Discover the main facts on the history of Panama
The History of Panama
Joel Walsh (www.joelwalsh.com) has written for numerous web sites, in addition to the Let's Go: Mexico travel guidebook, and translations for a Venezuelan human rights NGO. At university, he studied Spanish literature and the history of Spanish-speaking countries, spending his final semester at the University of Havana.
Panama is the only country in the world where you can drive a car from the Atlantic to the Pacific Ocean in a couple of hours. This unique feature has made Panama an important crossroads for travel between the two oceans since the arrival of Spain. Before that, it was an important crossroads for indigenous peoples migrating between Central American and South America.
The First inhabitants in the history of Panama
Humanity first came to Panama at least 10,000 years ago, and possibly much earlier.
At the time of Columbus, there were two major indigenous groups in what is today Panama: the Cuevas and the Coclé.
They farmed, but also hunted, fished, and traded amongst their villages. They also made gold jewelry, beads, and colorful pottery, which have been found in their huacas, burial mounds.
They lived in thatched-roof huts, much like the huts many indigenous Panamanians inhabit today (about 5% of Panama’s current population is of primarily indigenous ancestry).
The history of Panama under the Spanish ruling
Spain first explored Panama in 1501 and began settlements in 1508.
The Spanish explorer Balboa made the area famous when he walked across Panama (only 100 kilometers wide) to become the first European to see the Pacific from the Americas, greatly enhancing Europe’s understanding of geography.
Balboa named the Pacific the South Sea, and claimed the ocean and all lands it bordered (!) for Spain.
The Spanish conqueror Pizarro used Panama as a base from which to launch his invasion and conquest of the Inca Empire. He and his men shipped the booty to Panama City, then carried it overland to the Caribbean, where it was shipped to Spain.
This established a trading route that would change the history of Panama for more than a century, until piracy in the Caribbean made shipping so dangerous that ships took the long route around South America to get to the Atlantic. Panama itself was also a target of pirate attacks since it was a temporary storehouse for so much wealth.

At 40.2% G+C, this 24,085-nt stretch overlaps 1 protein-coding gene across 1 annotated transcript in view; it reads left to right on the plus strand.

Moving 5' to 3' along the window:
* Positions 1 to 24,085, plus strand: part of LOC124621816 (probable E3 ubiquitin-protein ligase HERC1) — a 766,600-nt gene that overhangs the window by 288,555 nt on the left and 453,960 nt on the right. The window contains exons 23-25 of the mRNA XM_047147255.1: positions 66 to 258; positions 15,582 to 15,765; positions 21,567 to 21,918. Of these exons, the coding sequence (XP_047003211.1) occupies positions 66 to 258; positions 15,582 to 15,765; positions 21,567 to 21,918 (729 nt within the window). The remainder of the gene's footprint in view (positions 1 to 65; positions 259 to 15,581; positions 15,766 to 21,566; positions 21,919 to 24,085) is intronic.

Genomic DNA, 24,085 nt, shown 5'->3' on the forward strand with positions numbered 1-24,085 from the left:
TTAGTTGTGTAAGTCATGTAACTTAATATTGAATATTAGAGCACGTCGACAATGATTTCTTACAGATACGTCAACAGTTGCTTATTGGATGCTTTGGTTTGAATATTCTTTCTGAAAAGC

Eventually, Panama became part of the Viceroyalty of Peru, the only part of Central America not to end up in the Viceroyalty of New Spain, seated in Mexico City. In 1718, the Viceroyalty of New Granada, consisting of Venezuela, Colombia, Ecuador and Panama, and seated in Bogotá, was split off from Peru.
The history of Panama remained distant from Bogotá troughout this period, developing its own identity apart from the rest of New Grenada, and later, Colombia.
Panama under Colombia: a difficult experience in the history of Panama
When New Granada was liberated during the war for independence led by Bolivar, Panama went with it, becoming part of Gran Colombia and then the Republic of Colombia when Gran Colombia fell apart.
Panamanians staged numerous small revolts during the nineteenth century, but they did not become independent from Colombia until 1903, when the US secured their independence.
The US had already built a railroad across the isthmus, and gained concessions from the Colombian government giving the US the right to use military force to defend it. The railroad entered the history of Panama becoming one of the most profitable in the world, as it allowed for the fastest possible travel between the Pacific and Atlantic Oceans.
The French designers who had built the Suez Canal attempted to build a Panama Canal in the 1880s. Over 20,000 people died in the attempt, mostly from yellow fever and malaria, and the project went bankrupt.
Panama Becomes (Somewhat) Independent
The US intrusion in the history of Panama
The United States eventually decided to buy the canal project and adjacent land from the French company, but could not get the Colombian Congress to allow the sale to go through.